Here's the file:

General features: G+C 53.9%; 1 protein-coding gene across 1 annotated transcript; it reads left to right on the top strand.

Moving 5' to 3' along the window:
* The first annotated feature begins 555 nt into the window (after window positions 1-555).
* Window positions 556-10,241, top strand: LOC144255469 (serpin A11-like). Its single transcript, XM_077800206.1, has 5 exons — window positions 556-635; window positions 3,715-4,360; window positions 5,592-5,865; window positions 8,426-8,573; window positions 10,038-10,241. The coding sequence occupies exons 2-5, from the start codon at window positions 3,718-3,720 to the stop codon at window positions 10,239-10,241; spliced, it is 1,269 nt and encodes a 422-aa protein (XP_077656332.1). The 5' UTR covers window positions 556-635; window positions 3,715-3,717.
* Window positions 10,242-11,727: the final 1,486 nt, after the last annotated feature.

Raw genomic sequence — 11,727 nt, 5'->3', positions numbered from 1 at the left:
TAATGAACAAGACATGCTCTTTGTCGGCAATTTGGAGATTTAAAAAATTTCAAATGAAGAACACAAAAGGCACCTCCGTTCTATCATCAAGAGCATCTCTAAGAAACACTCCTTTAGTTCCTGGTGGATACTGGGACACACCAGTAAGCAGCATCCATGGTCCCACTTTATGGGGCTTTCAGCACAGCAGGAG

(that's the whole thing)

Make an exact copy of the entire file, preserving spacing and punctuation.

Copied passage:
General features: G+C 53.9%; 1 protein-coding gene across 1 annotated transcript; it reads left to right on the top strand.

Moving 5' to 3' along the window:
* The first annotated feature begins 555 nt into the window (after window positions 1-555).
* Window positions 556-10,241, top strand: LOC144255469 (serpin A11-like). Its single transcript, XM_077800206.1, has 5 exons — window positions 556-635; window positions 3,715-4,360; window positions 5,592-5,865; window positions 8,426-8,573; window positions 10,038-10,241. The coding sequence occupies exons 2-5, from the start codon at window positions 3,718-3,720 to the stop codon at window positions 10,239-10,241; spliced, it is 1,269 nt and encodes a 422-aa protein (XP_077656332.1). The 5' UTR covers window positions 556-635; window positions 3,715-3,717.
* Window positions 10,242-11,727: the final 1,486 nt, after the last annotated feature.

Raw genomic sequence — 11,727 nt, 5'->3', positions numbered from 1 at the left:
TAATGAACAAGACATGCTCTTTGTCGGCAATTTGGAGATTTAAAAAATTTCAAATGAAGAACACAAAAGGCACCTCCGTTCTATCATCAAGAGCATCTCTAAGAAACACTCCTTTAGTTCCTGGTGGATACTGGGACACACCAGTAAGCAGCATCCATGGTCCCACTTTATGGGGCTTTCAGCACAGCAGGAG